How trans parents are better protected after European Court ruling
Recently, the European Court of Human Rights ruled in favour of a trans woman in Russia who was denied access to her children because of her gender identity and transition. Read on to find out how this may benefit all trans and LGBTI parents in Europe.
For four long years, A.M. did not see her own children. This was not her decision. She was denied her right to love, care for and nurture the bond with her children because of her gender identity and her transition, after her ex-spouse obtained a court order. Now, the European Court of Human Rights has ruled in her favour in a landmark judgment. This is the first time the court has found a violation of the prohibition of discrimination (Article 14) because of a person’s gender identity. It also found a violation of the applicant’s right to private and family life (Article 8).
A.M., the applicant in the case, is the parent of two children born in 2009 and 2012. After seven years of marriage, in 2015 she separated from her wife and began her legal gender recognition process to live in the gender she identifies with. She continued to see her children for over a year, until a district order obtained by her ex-partner cut off visitation in 2017.
The Russian courts argued that the decision to restrict the applicant’s parental rights was necessary, as contact with the trans parent would have a “negative impact on the mental health and psychological development” of her children. It also claimed that visitation could violate so-called propaganda law, which bans public statements in relation to LGBTI people in Russia.
However, the European Court of Human Rights noted that the domestic courts made their decision “in the absence of any demonstrable harm to the children,” failing to demonstrate that the restriction was justified and well-substantiated. Notably, the court found that the applicant had been discriminated based on her gender identity in comparison to other cis parents, saying that she has been “treated differently from other parents who also seek contact with their estranged children, but whose gender identity matches their sex assigned at birth.” It also added that depriving A.M. of any contact with her children could “have irremediable consequences for relations between the child and the parent with whom that child does not live.”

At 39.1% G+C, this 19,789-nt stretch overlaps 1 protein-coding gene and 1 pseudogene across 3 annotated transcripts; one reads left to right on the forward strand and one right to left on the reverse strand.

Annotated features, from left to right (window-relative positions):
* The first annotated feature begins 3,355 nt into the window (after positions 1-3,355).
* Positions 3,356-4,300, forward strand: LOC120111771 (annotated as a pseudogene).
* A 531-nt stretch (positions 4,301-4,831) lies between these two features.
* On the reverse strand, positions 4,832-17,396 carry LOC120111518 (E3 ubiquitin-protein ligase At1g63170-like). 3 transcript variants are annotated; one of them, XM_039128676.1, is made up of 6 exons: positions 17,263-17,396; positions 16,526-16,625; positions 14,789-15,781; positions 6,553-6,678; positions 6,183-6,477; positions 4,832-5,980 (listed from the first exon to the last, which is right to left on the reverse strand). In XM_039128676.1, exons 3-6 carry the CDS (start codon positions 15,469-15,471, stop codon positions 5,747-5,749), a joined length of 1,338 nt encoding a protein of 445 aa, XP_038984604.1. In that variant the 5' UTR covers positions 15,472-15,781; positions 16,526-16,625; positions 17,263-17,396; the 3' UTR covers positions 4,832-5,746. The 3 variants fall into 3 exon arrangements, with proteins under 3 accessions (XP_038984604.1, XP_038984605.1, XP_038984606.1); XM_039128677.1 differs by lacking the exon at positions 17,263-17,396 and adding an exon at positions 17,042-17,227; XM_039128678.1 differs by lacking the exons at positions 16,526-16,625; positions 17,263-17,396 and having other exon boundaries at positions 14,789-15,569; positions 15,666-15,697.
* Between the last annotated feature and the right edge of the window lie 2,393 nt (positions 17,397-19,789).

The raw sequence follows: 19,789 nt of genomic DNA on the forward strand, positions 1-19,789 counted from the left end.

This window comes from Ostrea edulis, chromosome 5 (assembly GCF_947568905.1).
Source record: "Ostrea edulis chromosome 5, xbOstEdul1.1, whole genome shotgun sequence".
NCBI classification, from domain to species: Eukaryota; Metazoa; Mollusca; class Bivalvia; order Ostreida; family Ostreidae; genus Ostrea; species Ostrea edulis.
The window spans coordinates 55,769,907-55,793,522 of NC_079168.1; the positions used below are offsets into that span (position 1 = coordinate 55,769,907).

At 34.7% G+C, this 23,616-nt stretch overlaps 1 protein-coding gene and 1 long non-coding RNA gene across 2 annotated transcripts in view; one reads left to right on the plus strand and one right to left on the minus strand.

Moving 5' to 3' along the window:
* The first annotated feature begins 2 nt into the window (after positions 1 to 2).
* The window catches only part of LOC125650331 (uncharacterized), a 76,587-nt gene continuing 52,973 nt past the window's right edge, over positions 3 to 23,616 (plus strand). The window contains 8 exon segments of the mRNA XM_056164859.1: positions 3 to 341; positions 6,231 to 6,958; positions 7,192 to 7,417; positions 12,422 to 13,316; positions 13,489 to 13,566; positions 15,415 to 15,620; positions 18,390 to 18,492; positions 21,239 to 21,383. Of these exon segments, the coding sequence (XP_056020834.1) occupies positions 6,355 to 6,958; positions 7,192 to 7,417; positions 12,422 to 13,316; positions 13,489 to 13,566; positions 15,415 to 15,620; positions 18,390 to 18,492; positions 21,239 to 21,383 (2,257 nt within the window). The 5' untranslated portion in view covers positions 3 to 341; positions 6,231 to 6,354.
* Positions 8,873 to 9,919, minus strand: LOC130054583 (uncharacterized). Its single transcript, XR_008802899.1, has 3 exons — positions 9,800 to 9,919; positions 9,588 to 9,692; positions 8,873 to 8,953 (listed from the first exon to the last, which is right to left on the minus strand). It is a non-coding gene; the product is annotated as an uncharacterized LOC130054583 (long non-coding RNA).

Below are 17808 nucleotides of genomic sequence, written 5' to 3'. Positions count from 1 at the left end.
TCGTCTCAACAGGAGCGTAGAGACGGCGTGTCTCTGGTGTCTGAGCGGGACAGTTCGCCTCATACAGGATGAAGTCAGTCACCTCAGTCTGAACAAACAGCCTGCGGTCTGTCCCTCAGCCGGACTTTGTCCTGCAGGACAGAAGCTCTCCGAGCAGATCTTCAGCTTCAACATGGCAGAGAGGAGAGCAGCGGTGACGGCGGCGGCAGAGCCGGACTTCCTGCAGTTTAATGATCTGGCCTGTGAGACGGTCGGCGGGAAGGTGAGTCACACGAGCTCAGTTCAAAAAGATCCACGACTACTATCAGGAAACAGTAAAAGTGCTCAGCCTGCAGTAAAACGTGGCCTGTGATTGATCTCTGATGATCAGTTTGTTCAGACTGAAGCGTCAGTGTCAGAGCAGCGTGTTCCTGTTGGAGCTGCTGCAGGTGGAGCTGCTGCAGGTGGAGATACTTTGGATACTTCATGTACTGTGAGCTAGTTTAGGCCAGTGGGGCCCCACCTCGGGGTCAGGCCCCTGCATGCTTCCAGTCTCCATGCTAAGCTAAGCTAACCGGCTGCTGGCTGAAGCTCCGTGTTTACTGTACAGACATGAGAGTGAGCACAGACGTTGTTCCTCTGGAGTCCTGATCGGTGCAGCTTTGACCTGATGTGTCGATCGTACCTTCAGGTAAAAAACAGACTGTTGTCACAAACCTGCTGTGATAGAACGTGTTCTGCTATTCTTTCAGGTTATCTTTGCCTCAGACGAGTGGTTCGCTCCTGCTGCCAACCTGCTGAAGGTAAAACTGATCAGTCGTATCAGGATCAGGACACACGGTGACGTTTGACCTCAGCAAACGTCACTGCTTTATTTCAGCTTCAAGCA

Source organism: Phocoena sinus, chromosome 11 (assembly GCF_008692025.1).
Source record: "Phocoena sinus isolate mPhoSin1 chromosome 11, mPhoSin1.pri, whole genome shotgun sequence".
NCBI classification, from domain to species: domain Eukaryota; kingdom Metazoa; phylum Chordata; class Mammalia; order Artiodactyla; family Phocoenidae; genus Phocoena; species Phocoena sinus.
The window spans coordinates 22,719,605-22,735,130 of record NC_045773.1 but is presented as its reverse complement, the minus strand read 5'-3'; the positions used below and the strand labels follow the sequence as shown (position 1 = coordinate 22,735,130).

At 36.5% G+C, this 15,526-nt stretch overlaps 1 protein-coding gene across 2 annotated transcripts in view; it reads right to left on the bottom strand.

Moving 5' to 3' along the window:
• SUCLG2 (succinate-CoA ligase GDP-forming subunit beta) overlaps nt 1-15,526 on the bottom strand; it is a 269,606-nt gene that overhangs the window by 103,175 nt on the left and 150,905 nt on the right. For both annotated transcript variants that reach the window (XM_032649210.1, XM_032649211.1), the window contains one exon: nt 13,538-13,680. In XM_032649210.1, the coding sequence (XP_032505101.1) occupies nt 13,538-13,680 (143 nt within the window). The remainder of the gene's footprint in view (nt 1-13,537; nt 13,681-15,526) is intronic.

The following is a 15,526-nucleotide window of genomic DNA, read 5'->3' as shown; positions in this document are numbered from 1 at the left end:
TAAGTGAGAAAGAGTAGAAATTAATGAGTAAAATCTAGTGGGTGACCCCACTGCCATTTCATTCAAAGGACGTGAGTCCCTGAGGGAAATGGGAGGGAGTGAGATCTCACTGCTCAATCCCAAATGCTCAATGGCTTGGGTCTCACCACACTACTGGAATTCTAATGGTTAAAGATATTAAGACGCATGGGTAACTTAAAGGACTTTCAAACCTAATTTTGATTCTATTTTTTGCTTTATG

The court awarded the applicant €9,800, even though she had not asked for pecuniary compensation, concluding that “such damage cannot be compensated for solely by the finding of a violation.”
Every fourth trans person in Europe is a parent and this judgement gives legal security to many of them. Now it has been confirmed that discrimination based on gender identity, prohibited under the European Convention, applies in parental rights cases. If you are a good parent, that’s what matters, irrespective of your gender identity
From a children’s rights perspective, when someone tries to limit parental rights for trans and LGBTI parents more broadly, the main argument used is that it is has detrimental effect on children. In other words: they say children would suffer because of their parent’s gender identity. The court has made clear that it is in the best interest of the child to have a loving parent and that to restrict visitation just because a parent is trans is not a good enough reason.
The European Court of Human Rights is the court of law of the Council of Europe, of which Russia is a member. Judgments of the European Court of Human Rights are binding on all Council of Europe Member States; however, Russia has ignored the rulings several times. In 2020, draft amendments to the Russian Family Code would have seriously negatively affected legal gender recognition procedures. In November these amendments were withdrawn.
“We call upon the Russian authorities to respect the court’s decision and immediately end the discrimination of trans families,” said ILGA-Europe’s Executive Director, Evelyne Paradis.